San Diego may be known as a surfer’s paradise, but with this beach town’s vibrant event spaces, historic literary landmarks and bustling border crossing, the city will motivate any architectural enthusiast to catch more than a wave. Join Built, The Bluebeam Blog, as we discover five examples of San Diego’s iconic architecture.
Hotel del Coronado: This beach resort has hosted many notable guests such as Thomas Edison, Marilyn Monroe and 12 U.S. presidents. When it opened in 1888 under the supervision of architect James W. Reid, the hotel was the largest resort in the world. While it is one of the last remaining examples of the American Victorian wooden beach resorts, it has been continuously updated with modern amenities, including a $400 million renovation in 2019. Although it’s technically located across the bay in Coronado, “The Del” is a stunning San Diego landmark.
San Diego Convention Center: Designed by architect Arthur Erickson in the 1980s, the twice remodeled convention center hosts around 143 massive events each year, including the epic Comic-Con festival. The center boasts several distinctive features, including an inclined elevator and the central “Sails Pavilion,” a 90,000-square-foot enclosed pavilion with enormous fiberglass sails in the roof that pay homage to San Diego’s maritime history. Despite its 2.6 million square feet, the convention center is only the 24th largest in North America, but it still manages to entertain and inform more than 800,000 attendees a year.
Casa de Estudillo: Built in 1827 by José Maria Estudillo and his son, José Antonio Estudillo, this historic house gained fame thanks to its association with the popular novel Ramona, a blockbuster literary hit published in 1884. The house was restored twice—once in 1910 by pioneering female architect Hazel Wood Waterman and again in 1968 under the supervision of the Parks Service. Once considered one of the finest houses in Mexican California, it is now both a National and California State Historic Landmark and remains a popular destination within Old Town San Diego.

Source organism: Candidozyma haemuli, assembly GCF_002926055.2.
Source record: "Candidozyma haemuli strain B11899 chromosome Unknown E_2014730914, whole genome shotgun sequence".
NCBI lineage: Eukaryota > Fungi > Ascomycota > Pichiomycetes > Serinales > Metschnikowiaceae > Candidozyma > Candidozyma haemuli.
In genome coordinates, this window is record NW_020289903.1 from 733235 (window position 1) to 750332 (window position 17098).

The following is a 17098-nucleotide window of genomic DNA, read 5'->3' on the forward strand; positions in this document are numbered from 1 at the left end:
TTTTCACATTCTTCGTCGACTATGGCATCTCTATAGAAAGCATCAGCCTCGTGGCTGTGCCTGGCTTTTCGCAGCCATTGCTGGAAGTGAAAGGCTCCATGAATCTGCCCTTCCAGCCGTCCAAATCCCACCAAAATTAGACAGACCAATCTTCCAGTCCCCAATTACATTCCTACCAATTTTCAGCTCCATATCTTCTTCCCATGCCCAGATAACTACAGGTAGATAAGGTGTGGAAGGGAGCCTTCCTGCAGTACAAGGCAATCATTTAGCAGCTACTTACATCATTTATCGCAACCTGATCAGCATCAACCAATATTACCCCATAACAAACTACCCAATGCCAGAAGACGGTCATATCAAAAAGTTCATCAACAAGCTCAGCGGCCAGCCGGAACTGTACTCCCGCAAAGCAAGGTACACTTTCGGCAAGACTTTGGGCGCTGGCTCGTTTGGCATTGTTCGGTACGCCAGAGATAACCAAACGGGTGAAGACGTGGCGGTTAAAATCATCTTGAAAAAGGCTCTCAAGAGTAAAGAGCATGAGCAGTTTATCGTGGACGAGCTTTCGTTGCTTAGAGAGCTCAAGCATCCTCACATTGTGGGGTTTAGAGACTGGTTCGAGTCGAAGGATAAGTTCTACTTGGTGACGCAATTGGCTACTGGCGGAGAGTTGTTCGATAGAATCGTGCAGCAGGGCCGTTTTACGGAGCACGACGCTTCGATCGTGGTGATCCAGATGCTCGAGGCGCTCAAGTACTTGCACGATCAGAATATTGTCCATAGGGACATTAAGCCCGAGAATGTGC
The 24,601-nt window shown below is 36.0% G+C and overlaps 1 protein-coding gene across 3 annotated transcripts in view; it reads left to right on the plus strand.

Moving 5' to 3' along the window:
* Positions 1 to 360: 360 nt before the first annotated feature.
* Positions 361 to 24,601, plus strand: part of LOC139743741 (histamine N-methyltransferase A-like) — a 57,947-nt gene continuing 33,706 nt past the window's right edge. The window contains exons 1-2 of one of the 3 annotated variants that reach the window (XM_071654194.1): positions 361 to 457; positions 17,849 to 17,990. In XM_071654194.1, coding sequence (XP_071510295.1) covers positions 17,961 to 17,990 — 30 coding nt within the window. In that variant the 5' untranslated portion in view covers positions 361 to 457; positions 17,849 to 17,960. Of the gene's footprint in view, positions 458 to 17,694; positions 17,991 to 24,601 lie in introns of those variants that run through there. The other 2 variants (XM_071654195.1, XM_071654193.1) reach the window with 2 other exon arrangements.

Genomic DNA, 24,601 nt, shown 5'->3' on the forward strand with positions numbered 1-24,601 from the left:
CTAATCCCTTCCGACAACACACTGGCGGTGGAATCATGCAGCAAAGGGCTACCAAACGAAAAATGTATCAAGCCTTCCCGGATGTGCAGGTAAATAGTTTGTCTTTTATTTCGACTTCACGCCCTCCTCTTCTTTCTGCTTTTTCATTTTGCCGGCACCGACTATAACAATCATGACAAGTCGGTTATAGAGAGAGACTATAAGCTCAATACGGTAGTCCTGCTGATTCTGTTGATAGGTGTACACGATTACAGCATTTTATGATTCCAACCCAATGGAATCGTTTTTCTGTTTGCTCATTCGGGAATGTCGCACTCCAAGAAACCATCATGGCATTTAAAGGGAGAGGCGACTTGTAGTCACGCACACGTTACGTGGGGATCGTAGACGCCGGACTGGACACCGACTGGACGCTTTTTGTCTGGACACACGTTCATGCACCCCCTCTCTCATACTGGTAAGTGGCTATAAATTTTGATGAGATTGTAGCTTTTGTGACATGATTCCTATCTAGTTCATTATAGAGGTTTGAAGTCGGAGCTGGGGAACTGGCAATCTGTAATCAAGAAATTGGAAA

Balboa Park: This 1,200-acre historic urban cultural park is considered by many to be the primary attraction of the San Diego region. Although it was created in 1835 as a public recreation park, in the early 1900s the mostly wild space was converted to host a 1915 expo to celebrate the opening of the Panama Canal. Today, in addition to its open spaces, green belts and walking paths, Balboa Park is home to 15 museums, 17 formal gardens and around 32 other attractions and venues, including historic houses and theaters, sporting facilities and the world-famous San Diego Zoo.
San Ysidro Port of Entry: This is the largest land border crossing between San Diego and Tijuana and fourth busiest in the world, operating since the early 20th century. Each day, approximately 70,000 vehicles and 20,000 pedestrians cross from Mexico to the US using 25 vehicle and 15 pedestrian lanes, with notorious commute times as long as five hours. It was renovated and redesigned by architecture firm The Miller Hull Partnership as “The Port of the Future,” with an inspection canopy covered in ETFE and PV panels to minimize heat and sun glare as well as 38 additional tandem vehicle inspection booths to increase efficiency.